The process for liquidating assets varies based on the type of asset and the situation.
Businesses that want to raise cash for spending can attempt to sell their assets to other businesses.
For example: a trust into which a decedent’s business is placed to safeguard the business until it can be sold off.
They are the opposite of debts, which signify money that is owed.
When debts start to outweigh assets or become more than a business or individual can afford to repay, it may be necessary to liquidate assets in order to remain financially stable.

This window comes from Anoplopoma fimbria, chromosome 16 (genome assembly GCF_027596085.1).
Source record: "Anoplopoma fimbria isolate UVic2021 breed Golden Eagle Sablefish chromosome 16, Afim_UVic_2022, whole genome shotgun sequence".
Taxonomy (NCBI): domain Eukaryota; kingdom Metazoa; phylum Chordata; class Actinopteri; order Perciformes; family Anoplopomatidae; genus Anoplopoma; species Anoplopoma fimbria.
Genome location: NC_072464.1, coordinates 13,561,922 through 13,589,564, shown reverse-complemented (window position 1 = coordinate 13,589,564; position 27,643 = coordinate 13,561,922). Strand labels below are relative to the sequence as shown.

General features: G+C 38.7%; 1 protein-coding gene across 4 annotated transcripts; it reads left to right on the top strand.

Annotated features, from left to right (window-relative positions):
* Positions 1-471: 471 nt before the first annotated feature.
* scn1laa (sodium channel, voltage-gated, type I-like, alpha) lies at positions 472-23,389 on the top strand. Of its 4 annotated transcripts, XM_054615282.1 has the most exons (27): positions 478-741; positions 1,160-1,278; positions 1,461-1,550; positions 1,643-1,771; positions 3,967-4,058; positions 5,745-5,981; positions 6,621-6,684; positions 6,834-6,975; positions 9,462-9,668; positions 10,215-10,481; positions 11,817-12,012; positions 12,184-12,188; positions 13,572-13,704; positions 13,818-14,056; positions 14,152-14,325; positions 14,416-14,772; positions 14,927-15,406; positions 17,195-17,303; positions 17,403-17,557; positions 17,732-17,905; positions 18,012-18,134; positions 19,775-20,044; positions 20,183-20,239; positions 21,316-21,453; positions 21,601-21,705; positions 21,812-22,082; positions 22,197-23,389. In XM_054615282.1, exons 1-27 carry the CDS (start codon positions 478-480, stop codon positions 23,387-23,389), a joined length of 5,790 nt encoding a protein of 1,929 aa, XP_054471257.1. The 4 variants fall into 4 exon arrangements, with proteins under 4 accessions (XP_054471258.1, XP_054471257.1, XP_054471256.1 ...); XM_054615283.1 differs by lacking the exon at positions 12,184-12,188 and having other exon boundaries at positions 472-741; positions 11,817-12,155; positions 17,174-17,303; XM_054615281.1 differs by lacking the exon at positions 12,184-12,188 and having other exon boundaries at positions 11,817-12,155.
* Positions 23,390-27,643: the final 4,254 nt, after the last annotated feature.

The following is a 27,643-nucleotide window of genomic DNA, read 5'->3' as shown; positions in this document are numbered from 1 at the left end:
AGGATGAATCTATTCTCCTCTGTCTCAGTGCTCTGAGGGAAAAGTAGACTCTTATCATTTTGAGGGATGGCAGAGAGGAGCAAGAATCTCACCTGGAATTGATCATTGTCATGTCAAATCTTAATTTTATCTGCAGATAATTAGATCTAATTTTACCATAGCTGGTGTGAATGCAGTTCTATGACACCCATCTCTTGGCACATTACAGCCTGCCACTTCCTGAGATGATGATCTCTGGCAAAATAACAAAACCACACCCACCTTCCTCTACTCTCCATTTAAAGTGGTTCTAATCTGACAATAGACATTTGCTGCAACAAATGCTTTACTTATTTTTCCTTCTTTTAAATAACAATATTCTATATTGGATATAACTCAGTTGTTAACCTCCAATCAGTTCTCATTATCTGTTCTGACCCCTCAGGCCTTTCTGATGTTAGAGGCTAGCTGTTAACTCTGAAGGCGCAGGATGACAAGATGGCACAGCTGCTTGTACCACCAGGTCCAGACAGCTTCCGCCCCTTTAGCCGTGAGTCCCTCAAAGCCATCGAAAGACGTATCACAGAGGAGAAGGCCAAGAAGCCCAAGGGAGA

This may involve a public auction, published sale listing or sale on an open financial market.
A return of capital received because of a partial or complete liquidation (going out of business) of a corporation.
Damages can be liquidated in a contract only if (1) the injury is either "uncertain" or "difficult to quantify"; (2) the amount is reasonable and considers the actual or anticipated harm caused by the contract breach, the difficulty of proving the loss, and the difficulty of finding another, adequate remedy; and (3) the damages are structured to function as damages, not as a penalty. A penalty is a sum that is disproportionate to the actual harm.